Nick’s Picks: Best Rock Band Flicks!


I love movies about rock bands. I will admit to a bias having been a musician for a number of years, but I’ve found that the relationships band-mates share with each other are ripe with narrative possibility. Balancing one creative vision with different personalities can be problematic, so when a group finds that middle ground and produces art that is both honest and expressive the result is nothing short of miraculous. However, the road to achieve that balance is fraught with obstacles that can either enhance the drive of the band or dismantle it altogether. The following movies are, in my opinion, great examples into the different challenges and rewards of creating music. I’m sure there are many that I missed, so feel free to shoot me your own lists and I’ll be sure to check them out. In the meantime, enjoy!

Nick’s Picks: Best Rock Band Flicks!

That Thing You Do (1996-Directed by Tom Hanks):

It’s a classic narrative: small town friends start a band and get caught up in the exploding fame. What’s great about this movie is the setting. It could reasonably take place anywhere and anytime, but the 60s was such a unique transitional period for music when talent spoke for itself. The film starts out in garages, basements, and talent shows. Soon, things blossom for The Wonders as they get bigger gigs like festivals and television spots. Their reactions to their blossoming fame are different, as the characters are well fleshed out and well-acted. They filmmakers didn’t pull any punches with the title track from which the band’s success is drawn. Written by Adam Schlesinger (the bass player from the band Fountains of Wayne), interesting chord changes, buoyant melodies, and a killer drum intro propel this group to stardom. The song will not leave your head once you hear it, be warned!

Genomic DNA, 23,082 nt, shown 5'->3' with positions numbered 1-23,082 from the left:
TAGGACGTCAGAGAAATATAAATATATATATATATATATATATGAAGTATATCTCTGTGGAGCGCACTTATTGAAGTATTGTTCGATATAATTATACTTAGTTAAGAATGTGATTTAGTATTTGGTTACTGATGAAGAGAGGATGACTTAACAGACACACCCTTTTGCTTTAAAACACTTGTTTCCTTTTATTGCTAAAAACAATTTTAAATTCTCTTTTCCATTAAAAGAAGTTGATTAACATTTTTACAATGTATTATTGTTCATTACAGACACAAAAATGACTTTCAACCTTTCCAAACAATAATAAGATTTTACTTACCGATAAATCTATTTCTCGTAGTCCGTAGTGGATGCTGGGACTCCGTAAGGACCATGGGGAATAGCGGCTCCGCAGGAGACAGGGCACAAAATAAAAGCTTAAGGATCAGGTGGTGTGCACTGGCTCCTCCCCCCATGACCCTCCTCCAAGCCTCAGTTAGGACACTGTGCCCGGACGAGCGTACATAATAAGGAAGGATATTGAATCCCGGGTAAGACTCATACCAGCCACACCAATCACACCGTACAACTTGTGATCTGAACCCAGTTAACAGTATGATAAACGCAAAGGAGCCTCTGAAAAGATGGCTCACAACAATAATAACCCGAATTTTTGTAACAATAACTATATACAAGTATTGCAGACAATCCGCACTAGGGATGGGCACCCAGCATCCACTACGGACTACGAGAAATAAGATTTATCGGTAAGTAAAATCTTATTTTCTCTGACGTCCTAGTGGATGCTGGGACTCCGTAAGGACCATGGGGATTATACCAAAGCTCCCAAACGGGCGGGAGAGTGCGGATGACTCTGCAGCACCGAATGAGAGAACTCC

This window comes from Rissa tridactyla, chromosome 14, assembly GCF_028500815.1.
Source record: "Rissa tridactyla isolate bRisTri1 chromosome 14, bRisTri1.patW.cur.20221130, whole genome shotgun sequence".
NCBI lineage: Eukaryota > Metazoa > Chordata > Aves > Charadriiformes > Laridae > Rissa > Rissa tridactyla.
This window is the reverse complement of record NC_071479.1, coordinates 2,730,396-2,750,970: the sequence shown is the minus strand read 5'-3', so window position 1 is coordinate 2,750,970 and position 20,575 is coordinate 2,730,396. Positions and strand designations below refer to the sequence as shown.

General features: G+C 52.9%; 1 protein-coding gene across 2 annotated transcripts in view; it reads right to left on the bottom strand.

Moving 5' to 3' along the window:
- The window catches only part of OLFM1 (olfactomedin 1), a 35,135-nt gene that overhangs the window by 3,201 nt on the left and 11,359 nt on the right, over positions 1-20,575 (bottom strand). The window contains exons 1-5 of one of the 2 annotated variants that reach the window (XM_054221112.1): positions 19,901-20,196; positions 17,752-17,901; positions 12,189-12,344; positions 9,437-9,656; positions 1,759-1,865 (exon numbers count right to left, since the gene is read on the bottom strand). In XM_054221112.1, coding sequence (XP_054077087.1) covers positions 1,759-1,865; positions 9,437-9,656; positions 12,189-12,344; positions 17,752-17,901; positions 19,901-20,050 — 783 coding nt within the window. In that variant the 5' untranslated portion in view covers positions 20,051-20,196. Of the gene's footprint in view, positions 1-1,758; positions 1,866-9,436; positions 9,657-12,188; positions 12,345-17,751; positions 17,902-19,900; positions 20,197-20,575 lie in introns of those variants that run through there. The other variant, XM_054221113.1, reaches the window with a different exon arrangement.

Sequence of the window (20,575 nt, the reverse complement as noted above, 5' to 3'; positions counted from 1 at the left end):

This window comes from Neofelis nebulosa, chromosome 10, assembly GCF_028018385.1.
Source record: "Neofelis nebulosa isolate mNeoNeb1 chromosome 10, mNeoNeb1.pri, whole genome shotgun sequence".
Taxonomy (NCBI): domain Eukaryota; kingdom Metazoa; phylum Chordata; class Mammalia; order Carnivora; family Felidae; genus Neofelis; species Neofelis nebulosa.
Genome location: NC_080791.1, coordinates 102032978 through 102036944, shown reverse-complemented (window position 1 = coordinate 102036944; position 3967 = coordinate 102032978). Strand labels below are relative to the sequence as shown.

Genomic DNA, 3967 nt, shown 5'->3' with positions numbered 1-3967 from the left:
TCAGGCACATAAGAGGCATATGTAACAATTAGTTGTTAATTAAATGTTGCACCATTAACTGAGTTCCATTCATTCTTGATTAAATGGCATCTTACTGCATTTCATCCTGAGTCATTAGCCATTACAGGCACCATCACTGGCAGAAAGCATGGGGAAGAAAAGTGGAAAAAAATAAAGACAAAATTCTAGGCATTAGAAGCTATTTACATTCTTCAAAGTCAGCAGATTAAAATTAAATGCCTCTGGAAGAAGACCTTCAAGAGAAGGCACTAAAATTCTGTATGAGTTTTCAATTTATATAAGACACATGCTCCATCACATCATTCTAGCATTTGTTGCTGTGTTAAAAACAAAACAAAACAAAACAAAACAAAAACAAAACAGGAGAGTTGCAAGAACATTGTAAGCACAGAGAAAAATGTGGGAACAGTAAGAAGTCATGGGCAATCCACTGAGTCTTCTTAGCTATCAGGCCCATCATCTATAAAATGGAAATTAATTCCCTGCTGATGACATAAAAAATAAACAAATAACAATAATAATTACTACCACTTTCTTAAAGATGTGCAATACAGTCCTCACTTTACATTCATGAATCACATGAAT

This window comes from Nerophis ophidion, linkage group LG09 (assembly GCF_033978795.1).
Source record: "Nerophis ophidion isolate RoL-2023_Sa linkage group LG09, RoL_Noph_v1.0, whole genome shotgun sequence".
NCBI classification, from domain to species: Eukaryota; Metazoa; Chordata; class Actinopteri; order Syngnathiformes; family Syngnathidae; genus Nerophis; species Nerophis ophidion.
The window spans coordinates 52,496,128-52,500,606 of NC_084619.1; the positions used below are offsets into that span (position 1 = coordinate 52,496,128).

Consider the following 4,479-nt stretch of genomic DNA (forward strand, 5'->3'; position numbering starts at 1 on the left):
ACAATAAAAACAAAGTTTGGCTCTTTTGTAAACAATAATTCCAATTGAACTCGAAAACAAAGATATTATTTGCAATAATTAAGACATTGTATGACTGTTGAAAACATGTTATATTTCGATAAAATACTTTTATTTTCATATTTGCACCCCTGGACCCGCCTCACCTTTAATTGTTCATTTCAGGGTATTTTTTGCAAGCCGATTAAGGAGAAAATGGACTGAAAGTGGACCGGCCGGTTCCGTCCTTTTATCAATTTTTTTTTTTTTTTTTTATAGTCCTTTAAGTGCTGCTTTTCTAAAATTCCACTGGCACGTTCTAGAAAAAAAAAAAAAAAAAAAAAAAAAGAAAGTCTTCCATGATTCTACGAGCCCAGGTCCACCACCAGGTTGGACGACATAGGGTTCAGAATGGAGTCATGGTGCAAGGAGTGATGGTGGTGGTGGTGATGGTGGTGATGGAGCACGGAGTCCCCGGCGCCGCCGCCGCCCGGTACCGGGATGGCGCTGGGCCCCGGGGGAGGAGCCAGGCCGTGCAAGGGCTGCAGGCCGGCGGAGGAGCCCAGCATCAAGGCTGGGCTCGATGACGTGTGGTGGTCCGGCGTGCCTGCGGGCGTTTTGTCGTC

Scott Pilgrim Versus the World (2010-Directed by Edgar Wright):

Edgar Wright knows the importance of a nuanced soundtrack. Even though one could argue this film is mostly a love story between a bassist and a bohemian, this movie knocks the music out of the park. Scott Pilgrim’s band “Sex Bob-Omb” chugs out high energy garage rock (written by the incomparable musician Jeff Beck) using fuzzy bass, pounding drums, and commanding swaths of dirty acoustic guitar. The other groups featured in the movie might have less screen time, but their styles are fully developed and inventive. You can tell a lot of thought was put into the writing of this music and that what makes this movie authentic. The humor is goofy but poignant while the video-game inspired effects add nice color and speed to the story. This movie proves that both love and great music are worth fighting for.

Rockstar (2001-Directed by Stephen Herek):